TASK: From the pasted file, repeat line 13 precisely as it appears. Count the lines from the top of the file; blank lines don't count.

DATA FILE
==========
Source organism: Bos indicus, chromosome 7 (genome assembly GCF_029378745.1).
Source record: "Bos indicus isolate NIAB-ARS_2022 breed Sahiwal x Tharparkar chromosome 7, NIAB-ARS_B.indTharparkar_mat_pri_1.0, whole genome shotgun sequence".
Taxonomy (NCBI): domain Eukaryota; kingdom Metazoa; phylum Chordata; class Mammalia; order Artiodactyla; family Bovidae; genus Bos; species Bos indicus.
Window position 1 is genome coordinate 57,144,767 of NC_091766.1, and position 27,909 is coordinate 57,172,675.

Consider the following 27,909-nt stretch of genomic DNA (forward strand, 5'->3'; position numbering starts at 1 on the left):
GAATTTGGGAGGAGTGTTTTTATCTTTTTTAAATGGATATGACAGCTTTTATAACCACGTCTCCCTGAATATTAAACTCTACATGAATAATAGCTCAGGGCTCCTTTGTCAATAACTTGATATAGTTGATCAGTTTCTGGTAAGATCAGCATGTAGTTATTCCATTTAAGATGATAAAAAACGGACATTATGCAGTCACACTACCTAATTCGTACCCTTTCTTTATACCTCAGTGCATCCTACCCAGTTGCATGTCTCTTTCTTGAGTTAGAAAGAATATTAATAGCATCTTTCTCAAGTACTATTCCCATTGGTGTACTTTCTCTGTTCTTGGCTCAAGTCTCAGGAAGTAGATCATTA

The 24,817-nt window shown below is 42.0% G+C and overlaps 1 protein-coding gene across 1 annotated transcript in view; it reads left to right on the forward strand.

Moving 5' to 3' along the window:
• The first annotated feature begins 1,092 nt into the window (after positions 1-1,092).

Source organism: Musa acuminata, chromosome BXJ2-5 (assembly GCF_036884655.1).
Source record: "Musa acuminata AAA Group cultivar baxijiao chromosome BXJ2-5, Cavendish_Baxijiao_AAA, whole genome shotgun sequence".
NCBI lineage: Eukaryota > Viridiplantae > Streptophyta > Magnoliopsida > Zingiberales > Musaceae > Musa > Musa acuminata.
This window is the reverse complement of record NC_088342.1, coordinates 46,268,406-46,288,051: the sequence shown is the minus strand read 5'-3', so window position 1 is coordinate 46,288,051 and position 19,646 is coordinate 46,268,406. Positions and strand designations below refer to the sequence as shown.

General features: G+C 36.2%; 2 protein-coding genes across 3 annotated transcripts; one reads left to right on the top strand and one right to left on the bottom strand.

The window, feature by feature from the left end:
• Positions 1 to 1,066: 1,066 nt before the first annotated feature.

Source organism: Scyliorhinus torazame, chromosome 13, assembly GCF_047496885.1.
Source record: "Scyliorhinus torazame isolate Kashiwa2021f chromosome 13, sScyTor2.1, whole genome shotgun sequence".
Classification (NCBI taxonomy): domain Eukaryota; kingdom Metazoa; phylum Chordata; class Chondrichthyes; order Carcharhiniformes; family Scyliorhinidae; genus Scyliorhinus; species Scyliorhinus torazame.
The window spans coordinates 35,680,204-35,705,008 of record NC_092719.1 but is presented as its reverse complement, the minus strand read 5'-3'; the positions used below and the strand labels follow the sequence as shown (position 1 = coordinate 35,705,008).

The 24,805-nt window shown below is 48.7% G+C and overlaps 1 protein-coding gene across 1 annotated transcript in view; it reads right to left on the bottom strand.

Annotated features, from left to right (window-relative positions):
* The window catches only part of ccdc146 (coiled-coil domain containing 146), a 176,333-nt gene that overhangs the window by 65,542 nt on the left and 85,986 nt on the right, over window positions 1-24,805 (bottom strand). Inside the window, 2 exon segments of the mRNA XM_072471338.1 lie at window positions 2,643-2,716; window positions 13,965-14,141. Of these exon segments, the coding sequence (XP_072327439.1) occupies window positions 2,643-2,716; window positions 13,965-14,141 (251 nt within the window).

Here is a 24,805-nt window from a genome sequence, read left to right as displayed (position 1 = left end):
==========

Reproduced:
This window is the reverse complement of record NC_088342.1, coordinates 46,268,406-46,288,051: the sequence shown is the minus strand read 5'-3', so window position 1 is coordinate 46,288,051 and position 19,646 is coordinate 46,268,406. Positions and strand designations below refer to the sequence as shown.